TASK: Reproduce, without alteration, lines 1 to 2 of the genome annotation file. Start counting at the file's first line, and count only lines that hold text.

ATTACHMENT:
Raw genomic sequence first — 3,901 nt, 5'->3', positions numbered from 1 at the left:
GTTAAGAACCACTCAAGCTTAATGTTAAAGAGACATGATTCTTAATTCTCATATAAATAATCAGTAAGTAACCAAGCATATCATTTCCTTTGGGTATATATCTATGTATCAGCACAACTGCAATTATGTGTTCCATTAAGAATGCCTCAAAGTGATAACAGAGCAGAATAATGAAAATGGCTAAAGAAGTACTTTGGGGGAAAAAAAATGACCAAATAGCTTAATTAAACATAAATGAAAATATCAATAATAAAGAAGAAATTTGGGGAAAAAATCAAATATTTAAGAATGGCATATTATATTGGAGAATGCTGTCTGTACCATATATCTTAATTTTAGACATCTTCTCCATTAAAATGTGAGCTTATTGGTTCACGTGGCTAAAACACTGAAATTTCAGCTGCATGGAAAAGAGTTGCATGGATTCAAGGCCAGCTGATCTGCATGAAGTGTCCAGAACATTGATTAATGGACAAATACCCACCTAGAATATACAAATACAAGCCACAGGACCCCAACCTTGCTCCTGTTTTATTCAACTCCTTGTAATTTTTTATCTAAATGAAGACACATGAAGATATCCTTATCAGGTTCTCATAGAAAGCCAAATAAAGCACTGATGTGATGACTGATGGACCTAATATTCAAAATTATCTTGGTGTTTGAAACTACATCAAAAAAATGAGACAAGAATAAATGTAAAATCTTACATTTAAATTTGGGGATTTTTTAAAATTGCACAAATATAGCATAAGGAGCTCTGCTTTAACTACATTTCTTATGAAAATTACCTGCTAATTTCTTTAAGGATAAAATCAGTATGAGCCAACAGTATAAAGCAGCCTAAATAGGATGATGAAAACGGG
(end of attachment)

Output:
Raw genomic sequence first — 3,901 nt, 5'->3', positions numbered from 1 at the left:
GTTAAGAACCACTCAAGCTTAATGTTAAAGAGACATGATTCTTAATTCTCATATAAATAATCAGTAAGTAACCAAGCATATCATTTCCTTTGGGTATATATCTATGTATCAGCACAACTGCAATTATGTGTTCCATTAAGAATGCCTCAAAGTGATAACAGAGCAGAATAATGAAAATGGCTAAAGAAGTACTTTGGGGGAAAAAAAATGACCAAATAGCTTAATTAAACATAAATGAAAATATCAATAATAAAGAAGAAATTTGGGGAAAAAATCAAATATTTAAGAATGGCATATTATATTGGAGAATGCTGTCTGTACCATATATCTTAATTTTAGACATCTTCTCCATTAAAATGTGAGCTTATTGGTTCACGTGGCTAAAACACTGAAATTTCAGCTGCATGGAAAAGAGTTGCATGGATTCAAGGCCAGCTGATCTGCATGAAGTGTCCAGAACATTGATTAATGGACAAATACCCACCTAGAATATACAAATACAAGCCACAGGACCCCAACCTTGCTCCTGTTTTATTCAACTCCTTGTAATTTTTTATCTAAATGAAGACACATGAAGATATCCTTATCAGGTTCTCATAGAAAGCCAAATAAAGCACTGATGTGATGACTGATGGACCTAATATTCAAAATTATCTTGGTGTTTGAAACTACATCAAAAAAATGAGACAAGAATAAATGTAAAATCTTACATTTAAATTTGGGGATTTTTTAAAATTGCACAAATATAGCATAAGGAGCTCTGCTTTAACTACATTTCTTATGAAAATTACCTGCTAATTTCTTTAAGGATAAAATCAGTATGAGCCAACAGTATAAAGCAGCCTAAATAGGATGATGAAAACGGG